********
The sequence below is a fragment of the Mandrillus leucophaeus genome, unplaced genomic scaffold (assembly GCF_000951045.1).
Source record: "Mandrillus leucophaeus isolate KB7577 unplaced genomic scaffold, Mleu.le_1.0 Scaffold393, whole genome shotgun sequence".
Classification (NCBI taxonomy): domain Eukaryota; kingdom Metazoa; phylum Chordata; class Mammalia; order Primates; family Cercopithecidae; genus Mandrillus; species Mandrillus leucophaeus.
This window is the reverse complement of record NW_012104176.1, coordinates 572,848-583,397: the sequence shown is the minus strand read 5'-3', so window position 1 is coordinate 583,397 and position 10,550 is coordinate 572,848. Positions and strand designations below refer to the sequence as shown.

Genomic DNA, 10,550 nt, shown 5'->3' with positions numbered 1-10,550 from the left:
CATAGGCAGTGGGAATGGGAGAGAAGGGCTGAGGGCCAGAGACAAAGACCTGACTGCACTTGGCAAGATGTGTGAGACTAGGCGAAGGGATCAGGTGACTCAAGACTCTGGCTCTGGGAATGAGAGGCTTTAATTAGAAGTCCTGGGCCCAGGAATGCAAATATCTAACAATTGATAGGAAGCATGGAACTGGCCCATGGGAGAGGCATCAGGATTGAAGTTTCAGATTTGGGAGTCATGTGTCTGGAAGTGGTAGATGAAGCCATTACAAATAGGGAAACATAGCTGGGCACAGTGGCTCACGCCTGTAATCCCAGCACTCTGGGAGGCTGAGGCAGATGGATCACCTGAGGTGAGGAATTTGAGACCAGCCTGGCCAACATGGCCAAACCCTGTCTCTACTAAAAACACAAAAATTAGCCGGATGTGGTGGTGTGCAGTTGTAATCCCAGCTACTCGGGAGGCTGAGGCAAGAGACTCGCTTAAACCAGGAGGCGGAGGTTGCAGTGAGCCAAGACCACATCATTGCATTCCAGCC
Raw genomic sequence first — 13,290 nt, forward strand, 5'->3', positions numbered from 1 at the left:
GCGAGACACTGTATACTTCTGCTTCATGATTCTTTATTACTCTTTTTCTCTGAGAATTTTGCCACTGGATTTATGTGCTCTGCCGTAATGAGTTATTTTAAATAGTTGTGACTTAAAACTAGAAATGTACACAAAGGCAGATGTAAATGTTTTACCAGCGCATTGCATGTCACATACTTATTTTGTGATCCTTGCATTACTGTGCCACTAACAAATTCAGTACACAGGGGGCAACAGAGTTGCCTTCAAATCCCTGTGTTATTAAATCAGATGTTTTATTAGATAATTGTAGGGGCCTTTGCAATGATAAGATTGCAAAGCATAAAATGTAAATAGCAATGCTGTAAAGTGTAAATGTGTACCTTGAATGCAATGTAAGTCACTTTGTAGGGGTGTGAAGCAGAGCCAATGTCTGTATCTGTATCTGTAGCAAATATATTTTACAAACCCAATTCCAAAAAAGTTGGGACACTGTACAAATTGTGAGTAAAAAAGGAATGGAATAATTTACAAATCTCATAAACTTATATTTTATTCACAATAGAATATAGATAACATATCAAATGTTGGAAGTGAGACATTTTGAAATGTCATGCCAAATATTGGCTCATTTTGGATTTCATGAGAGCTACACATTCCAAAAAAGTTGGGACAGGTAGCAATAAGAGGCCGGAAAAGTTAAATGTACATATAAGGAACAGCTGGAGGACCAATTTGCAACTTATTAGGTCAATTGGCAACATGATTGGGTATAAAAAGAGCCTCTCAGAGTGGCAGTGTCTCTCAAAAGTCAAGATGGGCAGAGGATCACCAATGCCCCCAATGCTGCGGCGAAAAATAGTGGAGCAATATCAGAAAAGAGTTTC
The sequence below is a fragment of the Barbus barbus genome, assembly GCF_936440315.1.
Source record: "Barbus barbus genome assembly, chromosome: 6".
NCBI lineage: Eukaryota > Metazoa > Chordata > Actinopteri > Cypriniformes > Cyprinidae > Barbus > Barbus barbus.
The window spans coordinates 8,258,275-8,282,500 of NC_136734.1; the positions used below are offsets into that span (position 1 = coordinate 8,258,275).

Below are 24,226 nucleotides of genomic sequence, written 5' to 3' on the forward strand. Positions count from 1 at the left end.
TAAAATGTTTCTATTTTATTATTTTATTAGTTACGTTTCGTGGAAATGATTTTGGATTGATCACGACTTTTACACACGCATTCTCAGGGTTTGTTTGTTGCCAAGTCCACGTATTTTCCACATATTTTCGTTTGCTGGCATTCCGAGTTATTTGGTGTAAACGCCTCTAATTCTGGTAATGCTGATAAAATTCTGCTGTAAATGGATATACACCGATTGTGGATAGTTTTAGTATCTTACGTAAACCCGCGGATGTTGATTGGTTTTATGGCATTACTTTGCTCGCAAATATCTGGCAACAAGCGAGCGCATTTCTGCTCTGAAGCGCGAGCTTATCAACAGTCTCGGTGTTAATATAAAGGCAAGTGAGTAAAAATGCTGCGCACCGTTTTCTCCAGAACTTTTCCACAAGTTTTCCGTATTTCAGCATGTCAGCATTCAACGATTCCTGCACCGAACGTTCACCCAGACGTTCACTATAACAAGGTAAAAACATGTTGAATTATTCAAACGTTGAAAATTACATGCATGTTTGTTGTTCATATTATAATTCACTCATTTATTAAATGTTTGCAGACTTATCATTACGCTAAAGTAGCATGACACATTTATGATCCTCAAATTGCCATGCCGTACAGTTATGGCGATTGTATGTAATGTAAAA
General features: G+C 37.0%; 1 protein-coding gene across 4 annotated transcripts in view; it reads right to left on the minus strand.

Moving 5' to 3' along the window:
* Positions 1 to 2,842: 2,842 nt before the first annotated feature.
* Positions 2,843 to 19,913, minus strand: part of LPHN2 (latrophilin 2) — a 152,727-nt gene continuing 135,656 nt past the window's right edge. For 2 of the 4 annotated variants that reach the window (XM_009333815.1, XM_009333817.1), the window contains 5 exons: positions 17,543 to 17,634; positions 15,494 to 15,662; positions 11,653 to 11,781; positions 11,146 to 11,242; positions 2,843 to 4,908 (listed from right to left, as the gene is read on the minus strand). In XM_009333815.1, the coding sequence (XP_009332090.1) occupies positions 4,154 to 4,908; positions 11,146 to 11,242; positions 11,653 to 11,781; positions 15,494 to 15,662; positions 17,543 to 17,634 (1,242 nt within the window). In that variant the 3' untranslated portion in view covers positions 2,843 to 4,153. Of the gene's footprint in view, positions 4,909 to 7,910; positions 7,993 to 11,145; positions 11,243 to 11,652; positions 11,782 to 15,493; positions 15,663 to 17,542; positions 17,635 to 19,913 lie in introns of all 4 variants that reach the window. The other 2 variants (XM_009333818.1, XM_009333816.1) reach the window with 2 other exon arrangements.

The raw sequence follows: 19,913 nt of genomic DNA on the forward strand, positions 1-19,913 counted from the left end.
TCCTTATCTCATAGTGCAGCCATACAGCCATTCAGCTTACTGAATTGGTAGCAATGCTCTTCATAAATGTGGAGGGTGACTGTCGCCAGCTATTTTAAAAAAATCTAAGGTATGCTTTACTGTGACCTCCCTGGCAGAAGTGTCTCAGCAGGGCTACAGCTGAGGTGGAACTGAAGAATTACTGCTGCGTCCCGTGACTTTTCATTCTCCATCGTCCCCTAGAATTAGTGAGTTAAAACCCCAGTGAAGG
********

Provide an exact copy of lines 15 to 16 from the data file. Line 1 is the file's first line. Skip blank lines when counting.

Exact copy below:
General features: G+C 37.0%; 1 protein-coding gene across 4 annotated transcripts in view; it reads right to left on the minus strand.

Moving 5' to 3' along the window: